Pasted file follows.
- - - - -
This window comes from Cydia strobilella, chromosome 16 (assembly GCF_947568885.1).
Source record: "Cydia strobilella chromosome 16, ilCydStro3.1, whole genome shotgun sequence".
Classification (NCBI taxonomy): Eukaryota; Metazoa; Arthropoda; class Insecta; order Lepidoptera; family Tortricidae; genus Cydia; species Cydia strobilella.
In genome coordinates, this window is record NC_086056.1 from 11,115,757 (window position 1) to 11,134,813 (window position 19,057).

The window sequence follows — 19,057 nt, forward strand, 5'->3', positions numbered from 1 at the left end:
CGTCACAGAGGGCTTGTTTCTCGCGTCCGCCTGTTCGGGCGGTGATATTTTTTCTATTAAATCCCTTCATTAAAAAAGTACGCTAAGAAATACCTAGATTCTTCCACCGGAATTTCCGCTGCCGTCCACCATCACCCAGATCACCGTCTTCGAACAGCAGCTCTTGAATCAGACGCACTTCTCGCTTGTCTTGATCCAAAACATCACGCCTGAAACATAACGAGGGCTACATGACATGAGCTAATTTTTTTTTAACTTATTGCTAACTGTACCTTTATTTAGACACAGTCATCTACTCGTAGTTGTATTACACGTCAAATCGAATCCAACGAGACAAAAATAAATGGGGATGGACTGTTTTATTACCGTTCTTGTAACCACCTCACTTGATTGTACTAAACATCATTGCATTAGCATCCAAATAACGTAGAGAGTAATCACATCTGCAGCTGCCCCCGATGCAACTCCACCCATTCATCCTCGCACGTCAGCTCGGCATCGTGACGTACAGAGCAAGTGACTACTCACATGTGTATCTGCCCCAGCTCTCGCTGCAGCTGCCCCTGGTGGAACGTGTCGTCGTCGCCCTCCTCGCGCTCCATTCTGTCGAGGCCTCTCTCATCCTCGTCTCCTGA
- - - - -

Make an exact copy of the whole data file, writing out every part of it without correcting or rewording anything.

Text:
This window comes from Cydia strobilella, chromosome 16 (assembly GCF_947568885.1).
Source record: "Cydia strobilella chromosome 16, ilCydStro3.1, whole genome shotgun sequence".
Classification (NCBI taxonomy): Eukaryota; Metazoa; Arthropoda; class Insecta; order Lepidoptera; family Tortricidae; genus Cydia; species Cydia strobilella.
In genome coordinates, this window is record NC_086056.1 from 11,115,757 (window position 1) to 11,134,813 (window position 19,057).

The window sequence follows — 19,057 nt, forward strand, 5'->3', positions numbered from 1 at the left end:
CGTCACAGAGGGCTTGTTTCTCGCGTCCGCCTGTTCGGGCGGTGATATTTTTTCTATTAAATCCCTTCATTAAAAAAGTACGCTAAGAAATACCTAGATTCTTCCACCGGAATTTCCGCTGCCGTCCACCATCACCCAGATCACCGTCTTCGAACAGCAGCTCTTGAATCAGACGCACTTCTCGCTTGTCTTGATCCAAAACATCACGCCTGAAACATAACGAGGGCTACATGACATGAGCTAATTTTTTTTTAACTTATTGCTAACTGTACCTTTATTTAGACACAGTCATCTACTCGTAGTTGTATTACACGTCAAATCGAATCCAACGAGACAAAAATAAATGGGGATGGACTGTTTTATTACCGTTCTTGTAACCACCTCACTTGATTGTACTAAACATCATTGCATTAGCATCCAAATAACGTAGAGAGTAATCACATCTGCAGCTGCCCCCGATGCAACTCCACCCATTCATCCTCGCACGTCAGCTCGGCATCGTGACGTACAGAGCAAGTGACTACTCACATGTGTATCTGCCCCAGCTCTCGCTGCAGCTGCCCCTGGTGGAACGTGTCGTCGTCGCCCTCCTCGCGCTCCATTCTGTCGAGGCCTCTCTCATCCTCGTCTCCTGA